It can be any or. I’m a old fart and my trading income well exceeds my social security check. I also work pretty much full time helping my son in our homebuilding business that he now runs. During the Christmas holidays I’m going to give my ideas in a couple presentations on how I would get started if I were beginning from a investment and goals perspective. I would learn from Stu’s entry method were I young and getting started. There are some profitable traders posting here.
HaHa – gambling – I think not. I have watched this lady dance so much that when she nods my way and winks I take her hand and we make some wonderful music! Banks bug me constantly to deposit 5 - 10 thousand with them and they will give me up to 1 7\8% interest PER YEAR. This little trade gave me a profit of 2.07% on my account in about 75 so minutes.
I’m aiming for primary income. I didn’t hit my stretch goal of compounding 20% per month this year, so it looks like I’m picking up another dead end food service job until I’m buying yachts by the dozen with my trading account. So yeah, ummm… I guess this would be a second part time job for me?
It’s honestly baffling what banks are getting away with these days. An old coworker was telling me that he put about $5k into some new fund his bank was offering. The kicker? They said the interest rate is TBD. THEY DON’T EVEN HAVE AN ANNUAL INTEREST RATE DETERMINED FOR IT YET! I mean fuck, even government bonds are a joke now. Their rates don’t even match inflation.
I think this sums up bitcoin traders pretty well.
Liquidity needs to be there both ways IMO, when you get those sudden drops like the Swissy it’s a liquidity void, the Lq providers don’t have to take the other side, that SL needs to be matched no matter which way you look at it. There are fast moving situations which what you are describing and slippage is going to happen in that environment. If we take the issue with the Swissy, the liquidity plug was pulled, if they aren’t giving quotes you can’t hit them. The SL is a deal at market, it’s at the mercy of who thinks it’s the right time to take it off you. There are obviously different scenarios of who the actual counterparty is which affect this too. I don’t know of any brokers that don’t have in the small print somewhere, “we are not under any obligation to fulfil any order at the quoted price” or words to that effect, it really does cover just about every scenario that can happen. Agree about the guaranteed stops etc.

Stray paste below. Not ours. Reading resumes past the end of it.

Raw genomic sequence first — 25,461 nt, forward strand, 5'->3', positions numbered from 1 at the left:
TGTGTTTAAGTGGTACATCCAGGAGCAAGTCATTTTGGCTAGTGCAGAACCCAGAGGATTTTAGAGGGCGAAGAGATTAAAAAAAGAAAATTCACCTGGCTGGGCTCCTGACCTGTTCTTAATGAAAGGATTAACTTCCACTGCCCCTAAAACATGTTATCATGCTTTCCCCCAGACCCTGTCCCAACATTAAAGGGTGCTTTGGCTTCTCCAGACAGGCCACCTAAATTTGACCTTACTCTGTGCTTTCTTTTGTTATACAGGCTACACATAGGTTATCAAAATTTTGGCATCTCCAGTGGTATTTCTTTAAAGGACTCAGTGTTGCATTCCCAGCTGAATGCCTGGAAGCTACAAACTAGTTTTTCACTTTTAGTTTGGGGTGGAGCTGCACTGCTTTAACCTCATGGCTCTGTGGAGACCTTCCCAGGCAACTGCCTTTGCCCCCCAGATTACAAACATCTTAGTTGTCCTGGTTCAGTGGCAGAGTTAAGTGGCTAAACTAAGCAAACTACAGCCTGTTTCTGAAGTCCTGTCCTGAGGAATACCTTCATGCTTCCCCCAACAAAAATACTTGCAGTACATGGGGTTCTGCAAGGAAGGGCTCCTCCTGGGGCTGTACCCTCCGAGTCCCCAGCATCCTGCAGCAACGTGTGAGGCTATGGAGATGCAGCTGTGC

Regardless of how we perceive the underlying mechanics of these type of situations the take away point is the outcome can be devastating for anyone who isn’t aware of their broker obligations or as you have done with your account, made allowances for a lightening strike. As we both know many head in where angels fear to tread only to receive the harshest of lessons.
Thanks 4x another great post.
That’s fine mate, I was just getting away from the whole gambling thing, as we know there are regular gamblers and there are very measured gamblers.
Some nice investing gains you made there and if you are happy with your dividends and don’t need to do much else that’s cool
We are mainly focused on day to day trading, I do know one guy who is more of a position style trader but not sure if he has made the trip here. EDIT: he has @JimmyC
My short term gig is purely to take out of the market and I do that on a full-time basis, my day job. I don’t choose to invest that in the stock market, I have other preferred avenues.
Hey Jim I didn’t expect to see you until after the holidays. You can have the keys boss, I just got the ball rolling as someone was next door talking to Wilson
Anyway to Alex: So profound, the algo’s as smart or as dumb as the person who writes them. I know they basically ain’t dumb but they just can’t cover all the bases and can be beaten.
So someone has to chirp before I can post again.